Although I reject the idea that Superman lacks complexity, it is true that, while a writer might make the Man of Steel more powerful, it is not possible to make the Last Son of Krypton more noble; Superman already is as good as he is going to get. Jimmy, though, remains a work in progress; over the years, he has grown and changed in shifting circumstances, but there are areas into which he has not gone, and this is the time to take him there.

Take, for instance, the subject of appropriate transgender representation in comics, a topic of such significance that Marcy Cook has offered to provide free transgender consultation service to publishers to help them get it right. As Cook also has noted, the tragic reality is that trans women disproportionately are victims of violent crime, and J. Skyler therefore has written thoughtfully that, in stories prominently featuring transgender characters, “both joy and heartache need to be portrayed in balance.” Suppose, then, that, in Metropolis, the local police were failing adequately to address violent crimes committed against members of that city’s transgender community.

Wouldn’t Jimmy Olsen be a likely candidate to use his job as a journalist to call attention to this travesty of justice?

That is simply one example of how Olsen, an openminded and inquisitive reporter with a wide-ranging experience, could serve as the audience’s eyes and ears on a journey through a diverse setting larger and more varied than Riverdale or even Burnside. In recent years, “The Boy of 100 Faces” has been updated incrementally for limited runs in such series as Grant Morrison’s All-Star Superman, Nick Spencer’s Jimmy Olsen’s Big Week, and Heath Corson’s Bizarro, but, because Olsen’s progression is our progression, we need to accompany him on a marathon rather than merely join him for an occasional sprint. Now is the time to capitalize on Jimmy’s heightened profile from the Supergirl series.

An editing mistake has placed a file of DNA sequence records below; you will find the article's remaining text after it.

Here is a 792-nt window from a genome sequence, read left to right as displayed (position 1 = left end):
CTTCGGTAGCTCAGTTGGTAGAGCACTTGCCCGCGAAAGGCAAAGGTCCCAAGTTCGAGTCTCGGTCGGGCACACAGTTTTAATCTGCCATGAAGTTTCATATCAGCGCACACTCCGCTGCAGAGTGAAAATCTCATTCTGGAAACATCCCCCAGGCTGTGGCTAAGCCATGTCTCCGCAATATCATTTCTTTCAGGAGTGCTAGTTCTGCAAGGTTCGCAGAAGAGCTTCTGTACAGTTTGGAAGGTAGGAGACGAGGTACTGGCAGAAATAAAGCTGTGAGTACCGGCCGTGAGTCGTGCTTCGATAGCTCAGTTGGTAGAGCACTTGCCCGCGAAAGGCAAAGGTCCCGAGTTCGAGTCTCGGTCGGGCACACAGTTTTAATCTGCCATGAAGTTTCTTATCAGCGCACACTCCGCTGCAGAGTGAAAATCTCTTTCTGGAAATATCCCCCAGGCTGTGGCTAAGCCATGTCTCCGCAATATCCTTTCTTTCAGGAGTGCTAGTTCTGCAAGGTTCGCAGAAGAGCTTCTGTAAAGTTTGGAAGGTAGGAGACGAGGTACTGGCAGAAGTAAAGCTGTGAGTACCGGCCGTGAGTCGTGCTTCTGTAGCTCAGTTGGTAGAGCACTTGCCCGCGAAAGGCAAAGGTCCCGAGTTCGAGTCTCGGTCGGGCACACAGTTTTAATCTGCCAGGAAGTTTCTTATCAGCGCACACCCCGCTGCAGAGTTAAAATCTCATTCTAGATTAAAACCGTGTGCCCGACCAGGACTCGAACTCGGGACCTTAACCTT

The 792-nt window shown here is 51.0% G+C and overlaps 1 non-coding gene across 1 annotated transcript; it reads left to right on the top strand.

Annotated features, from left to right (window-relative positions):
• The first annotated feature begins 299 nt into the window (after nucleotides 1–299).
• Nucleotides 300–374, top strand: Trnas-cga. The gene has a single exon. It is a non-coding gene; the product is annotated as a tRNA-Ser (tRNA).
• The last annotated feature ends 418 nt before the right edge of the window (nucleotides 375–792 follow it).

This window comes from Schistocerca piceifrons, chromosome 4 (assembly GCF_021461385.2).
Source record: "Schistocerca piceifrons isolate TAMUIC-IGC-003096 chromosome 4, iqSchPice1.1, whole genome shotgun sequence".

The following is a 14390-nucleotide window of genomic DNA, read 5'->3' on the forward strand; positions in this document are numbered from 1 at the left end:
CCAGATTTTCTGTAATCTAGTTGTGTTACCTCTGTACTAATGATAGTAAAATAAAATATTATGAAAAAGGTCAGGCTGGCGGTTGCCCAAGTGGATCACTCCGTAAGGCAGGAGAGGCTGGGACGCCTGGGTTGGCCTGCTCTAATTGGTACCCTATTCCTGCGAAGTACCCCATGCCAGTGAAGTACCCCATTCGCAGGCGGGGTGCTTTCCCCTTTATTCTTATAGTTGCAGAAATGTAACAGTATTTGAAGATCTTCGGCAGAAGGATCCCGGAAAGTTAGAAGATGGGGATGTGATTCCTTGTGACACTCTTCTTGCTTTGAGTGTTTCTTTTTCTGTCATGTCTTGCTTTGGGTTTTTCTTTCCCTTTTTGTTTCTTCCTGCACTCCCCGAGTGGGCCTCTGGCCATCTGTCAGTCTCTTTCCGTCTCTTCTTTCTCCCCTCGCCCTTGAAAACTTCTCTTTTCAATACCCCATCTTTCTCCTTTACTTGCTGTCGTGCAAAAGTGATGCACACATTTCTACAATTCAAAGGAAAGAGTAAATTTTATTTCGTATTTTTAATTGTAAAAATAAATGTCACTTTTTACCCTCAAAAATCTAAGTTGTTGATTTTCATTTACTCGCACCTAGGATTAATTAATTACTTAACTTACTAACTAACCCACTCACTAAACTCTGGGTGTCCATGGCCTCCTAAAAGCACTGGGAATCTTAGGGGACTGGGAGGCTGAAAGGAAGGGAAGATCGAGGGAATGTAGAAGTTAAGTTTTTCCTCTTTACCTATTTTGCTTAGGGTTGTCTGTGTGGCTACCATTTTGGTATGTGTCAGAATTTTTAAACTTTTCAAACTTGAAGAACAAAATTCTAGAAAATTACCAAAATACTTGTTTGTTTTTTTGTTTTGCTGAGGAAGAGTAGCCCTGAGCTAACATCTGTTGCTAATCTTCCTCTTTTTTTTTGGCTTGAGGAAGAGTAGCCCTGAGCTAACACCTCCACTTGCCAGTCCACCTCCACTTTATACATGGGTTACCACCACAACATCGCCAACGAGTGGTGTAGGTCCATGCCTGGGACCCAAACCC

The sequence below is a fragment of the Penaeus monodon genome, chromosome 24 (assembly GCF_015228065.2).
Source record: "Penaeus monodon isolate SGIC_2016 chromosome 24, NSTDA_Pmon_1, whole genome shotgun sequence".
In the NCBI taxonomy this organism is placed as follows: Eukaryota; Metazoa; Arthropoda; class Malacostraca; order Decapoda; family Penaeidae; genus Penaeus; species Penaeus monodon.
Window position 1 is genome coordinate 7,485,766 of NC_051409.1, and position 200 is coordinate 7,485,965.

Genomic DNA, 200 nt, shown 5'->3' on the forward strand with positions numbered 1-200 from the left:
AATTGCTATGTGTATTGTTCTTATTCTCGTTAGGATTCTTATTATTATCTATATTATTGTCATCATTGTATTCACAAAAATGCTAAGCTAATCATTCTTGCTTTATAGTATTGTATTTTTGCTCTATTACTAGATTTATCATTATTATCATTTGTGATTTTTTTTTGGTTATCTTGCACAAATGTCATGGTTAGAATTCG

In 2015, when Superman’s pal turned 75, Benito Cereno, expressing his hope that “Jimmy Olsen will once again be a star player” in the DC Universe, wrote appreciatively of the period in which “a red-headed boy in a bow tie and green checked blazer with an insatiable thirst for scoops was at the center of a series that was uniquely — and almost sublimely — comics.” Mr. Action is ready to usher in another unique and sublime age in superhero comics history.

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DC Comics, call me; we need to talk.

Everyone else, please join in the ComiConversation in the comments.


T. Kyle King is a Contributor to ComiConverse. Follow him on Twitter: @TKyleKing.

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  • williamsire

    Nothing in this article reflects upon what made the Jimmy Olsen character popular and appealing to generations of fans/readers. Its easy to see why. DC Comics doesn’t know, nor do I think they care. They just want to say that their fringe ideology rose to prominence despite the overwhelming evidence that when it comes time to harvest of it there is nothing to place in your basket. Meaning… There are no readers.

    DC’s push for diversity may have been successful had their stories become more sophisticated to meet the modern times and they added new diverse characters whom appealed to general audiences. Instead their stories only became more and more profoundly stupid ignoring what made their characters who they were to the readers (of course as stated earlier “readers” is a concept DC Comics have abandoned) or who they were in context of the story. Their books became nothing more than a platform to sell their political and social agenda. An idea which has only been embraced by keyboard warriors and mostly internet cheerleaders whom it is very apparent chose not to purchase their titles.